Not Chess, Mr. Spock, Poker.

In Fleet & Federation, Tri-D Poker is the go-to game of the twenty-third century for casual gamblers and Fleet officers stuck on guard-duty along a vacant frontier. Furthermore, a single hand of Tri-D Poker has beaten out the coin-toss, rock-paper-scissors and a round of pool for settling matters of casual justice, e.g. determining who gets the choice slice of cake, or first play on the cute new ensign.

A standard Tri-D deck is a useful item to have available when traveling the Galaxy, whether on Fleet duty or at leisure.

Tri-D Poker came to mind as a parody Tri-D Chess in the original Star Trek (Called Tri-D Chess in the Star Fleet Technical Manual. I continue to call it that so as to differentiate it from several other three-dimensional chess variants.) Because brains work this way, I shoved Tri-D Chess up against Kirk’s eureka moment in The Carbomite Maneuver in the back of my mind, and Tri-D Poker was born.

The design of Tri-D Chess was was constructed on available game materials and meant to look futuristic and alien on television. There were no rules for the game, and indeed Mr. Spock beats Charlie in a couple of moves in Charlie X. As Star Trek fans include many who double as chess, math and game-design enthusiasts, in time, actual rules were made, remade and revised into something actually playable. There are even leagues and computer games.

So what does Tri-D Poker look like? Is it as pretty as Tri-D Chess? Is it played on tiered tables? Does it look like a house of cards?

My brain is such that I can’t leave well enough alone, and enjoy the spoof. No, I have to wonder if Tri-D poker is actually feasible as a game. To be fair, I don’t know, in that I’m not sure the game is either playable or if so would be interesting enough to have a following, but it’s certainly possible to build a Tri-D deck.

To answer the questions, Tri-D poker looks like most other poker games, which is to say there are cards in hand and on the table, and chips or some other currency being bet. And no, and no: The extra dimension is in the cards. Tri-D cards would have numbers and suits and colors. And a combination of four, four and four would make a handsome and manageable deck of 64 cards.

Poker would work as per common games of stud, draw or Community-card variants (e.g. Texas Hold ’em, Omaha or Pineapple). Only the best combination of four cards would be considered (rather than five) aiming ideally for a perfect run of double-matches.

I totally should make this deck and see how it plays.

I know a lot of TOS episodes by name and by what happened in them (contrast: the one where Kirk is forced to fight in gladiator battles with silly rules because three brains liked to gamble for quatloosThe Gamesters of Triskellion), but it’s less a product of being a driven fan of the shows and more that I studied the series to make a tight parody game of it. The game idea for Fleet & Federation came first and it seemed to parallel the A-Team structure of The Next Generation And so I studied the crap out of the old episodes. (Said design would also neatly fit Firefly or Harry Potter pretty durned well, and off-and-on I ponder variations based on those fictions.)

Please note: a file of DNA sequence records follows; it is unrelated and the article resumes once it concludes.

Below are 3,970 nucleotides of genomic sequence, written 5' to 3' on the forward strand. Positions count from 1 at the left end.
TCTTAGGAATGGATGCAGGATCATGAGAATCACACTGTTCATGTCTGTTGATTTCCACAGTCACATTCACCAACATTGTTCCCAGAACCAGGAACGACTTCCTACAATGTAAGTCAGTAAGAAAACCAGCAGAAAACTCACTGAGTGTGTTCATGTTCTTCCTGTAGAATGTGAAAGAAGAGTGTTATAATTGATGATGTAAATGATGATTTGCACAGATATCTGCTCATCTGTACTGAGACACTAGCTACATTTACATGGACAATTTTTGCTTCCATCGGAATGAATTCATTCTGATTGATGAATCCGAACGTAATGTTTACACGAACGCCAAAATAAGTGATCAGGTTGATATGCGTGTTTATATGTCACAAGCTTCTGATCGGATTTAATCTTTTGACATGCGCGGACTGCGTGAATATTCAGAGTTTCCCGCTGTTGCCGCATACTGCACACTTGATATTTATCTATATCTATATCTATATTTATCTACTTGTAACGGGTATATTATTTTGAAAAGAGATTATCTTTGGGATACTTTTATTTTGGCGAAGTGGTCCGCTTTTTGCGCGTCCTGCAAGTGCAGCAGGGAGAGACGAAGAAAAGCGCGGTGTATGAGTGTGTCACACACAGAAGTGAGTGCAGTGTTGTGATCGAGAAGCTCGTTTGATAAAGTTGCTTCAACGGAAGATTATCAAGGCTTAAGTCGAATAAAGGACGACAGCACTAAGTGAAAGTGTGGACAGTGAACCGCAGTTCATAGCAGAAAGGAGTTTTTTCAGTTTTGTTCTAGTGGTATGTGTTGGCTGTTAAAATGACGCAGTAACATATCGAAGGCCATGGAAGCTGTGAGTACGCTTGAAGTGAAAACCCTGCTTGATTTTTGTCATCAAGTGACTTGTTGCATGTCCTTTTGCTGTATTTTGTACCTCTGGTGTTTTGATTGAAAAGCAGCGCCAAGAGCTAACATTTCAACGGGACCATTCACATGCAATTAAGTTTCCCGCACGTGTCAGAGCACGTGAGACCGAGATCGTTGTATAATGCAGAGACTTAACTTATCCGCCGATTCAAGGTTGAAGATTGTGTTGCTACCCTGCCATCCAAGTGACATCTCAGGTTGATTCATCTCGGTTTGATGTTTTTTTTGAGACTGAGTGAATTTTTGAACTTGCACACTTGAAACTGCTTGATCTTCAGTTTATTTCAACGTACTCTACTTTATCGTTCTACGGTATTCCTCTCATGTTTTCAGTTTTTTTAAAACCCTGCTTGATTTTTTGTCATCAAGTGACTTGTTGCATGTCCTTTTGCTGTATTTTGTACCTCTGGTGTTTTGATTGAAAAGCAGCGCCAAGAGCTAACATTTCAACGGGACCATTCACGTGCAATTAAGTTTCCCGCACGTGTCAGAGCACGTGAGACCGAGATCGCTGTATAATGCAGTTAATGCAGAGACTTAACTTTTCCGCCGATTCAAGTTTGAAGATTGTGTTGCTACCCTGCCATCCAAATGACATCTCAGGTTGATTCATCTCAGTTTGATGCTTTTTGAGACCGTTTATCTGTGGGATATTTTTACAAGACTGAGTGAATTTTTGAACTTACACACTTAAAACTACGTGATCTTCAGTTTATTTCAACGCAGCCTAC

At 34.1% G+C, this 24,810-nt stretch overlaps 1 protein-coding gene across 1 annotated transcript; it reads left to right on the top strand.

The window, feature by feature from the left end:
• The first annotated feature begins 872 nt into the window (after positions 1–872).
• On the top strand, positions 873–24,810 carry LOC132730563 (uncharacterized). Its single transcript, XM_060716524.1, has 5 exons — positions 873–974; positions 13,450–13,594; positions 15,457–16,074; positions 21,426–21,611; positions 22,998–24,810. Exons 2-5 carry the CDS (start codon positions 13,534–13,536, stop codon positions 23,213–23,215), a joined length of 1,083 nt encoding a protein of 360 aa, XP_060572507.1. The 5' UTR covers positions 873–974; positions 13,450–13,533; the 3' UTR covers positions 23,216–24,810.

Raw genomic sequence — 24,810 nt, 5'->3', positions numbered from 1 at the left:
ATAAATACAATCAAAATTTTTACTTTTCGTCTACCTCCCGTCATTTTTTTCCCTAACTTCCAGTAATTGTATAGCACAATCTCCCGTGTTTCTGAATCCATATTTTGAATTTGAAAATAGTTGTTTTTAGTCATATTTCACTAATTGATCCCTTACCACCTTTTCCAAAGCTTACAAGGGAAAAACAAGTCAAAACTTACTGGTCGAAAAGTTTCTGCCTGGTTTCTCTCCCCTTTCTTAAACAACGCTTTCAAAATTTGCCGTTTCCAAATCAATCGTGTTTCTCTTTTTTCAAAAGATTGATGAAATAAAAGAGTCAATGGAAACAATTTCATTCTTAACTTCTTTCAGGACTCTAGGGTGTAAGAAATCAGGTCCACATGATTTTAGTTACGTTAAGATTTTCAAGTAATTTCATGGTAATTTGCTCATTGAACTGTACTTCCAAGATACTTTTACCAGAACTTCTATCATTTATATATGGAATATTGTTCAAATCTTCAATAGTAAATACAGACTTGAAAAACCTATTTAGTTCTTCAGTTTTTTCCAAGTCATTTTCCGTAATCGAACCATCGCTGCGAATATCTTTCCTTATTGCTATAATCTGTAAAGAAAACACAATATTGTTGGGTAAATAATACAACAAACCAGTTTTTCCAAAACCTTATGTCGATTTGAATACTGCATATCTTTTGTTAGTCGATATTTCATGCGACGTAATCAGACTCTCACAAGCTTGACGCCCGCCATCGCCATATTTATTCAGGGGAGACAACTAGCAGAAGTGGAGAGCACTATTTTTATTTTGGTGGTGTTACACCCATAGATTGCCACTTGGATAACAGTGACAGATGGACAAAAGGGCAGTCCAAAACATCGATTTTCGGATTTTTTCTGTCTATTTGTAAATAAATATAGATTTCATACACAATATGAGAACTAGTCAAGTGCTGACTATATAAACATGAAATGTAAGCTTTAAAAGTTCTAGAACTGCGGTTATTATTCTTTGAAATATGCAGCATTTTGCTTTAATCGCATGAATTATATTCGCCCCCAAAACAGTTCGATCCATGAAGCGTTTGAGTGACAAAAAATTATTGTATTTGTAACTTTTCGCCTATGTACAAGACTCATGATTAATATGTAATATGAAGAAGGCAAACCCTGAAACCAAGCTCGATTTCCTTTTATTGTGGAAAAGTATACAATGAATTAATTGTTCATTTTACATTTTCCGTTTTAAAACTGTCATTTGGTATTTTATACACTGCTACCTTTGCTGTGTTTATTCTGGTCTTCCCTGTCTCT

In Chess it’s possible to lose in two moves intentionally, called the Fool’s Mate. The Scholar’s Mate is a more well known short game, and is accomplished in four moves. Other than that, even a poorly played chess game against a master is going to take a while. But dramatic liberties are often taken in fictional chess. Surprise Checkmates, rare in real-life chess games, are epidemic in fiction. Even Commander Data is taken by surprise in a Tri-D Chess game versus Ship’s Counselor Deanna Troi in the TNG episode Conundrum.

This is the Cubical Deck which makes allows games that focus on sets of any sort with single or double matching qualities. There’s also a Block Deck with three suits, three colors and numbers one through six. The Block Deck makes for a tidy fifty-four-cards deck that is indistinguishable from the archaic fifty-two-card deck of playing cards. Also, shape of the block deck’s schedule and greater focus on the values will give it a more classical feel.

A Tri-D deck would serve for any other game that uses standard card play mechanics. For instance:
Rummy games would favor double-matching runs much like poker.
Shedding games would (probably) require each play to double-match the previously played card. Aces (ones) can be followed by single matches. In a game called Blue Aces, the blue aces are wild and can follow any card.
Trick-taking games would force the play of double matches (called perfect matches) when possible, and single matches (broken matches) when the player has no double matches in hand (and then anything else). If there are perfect matches in a trick, the highest value among them takes. Without perfect matches, the highest-value broken match takes unless that value is tied. In that case the lead takes even if he wasn’t part of the tie.


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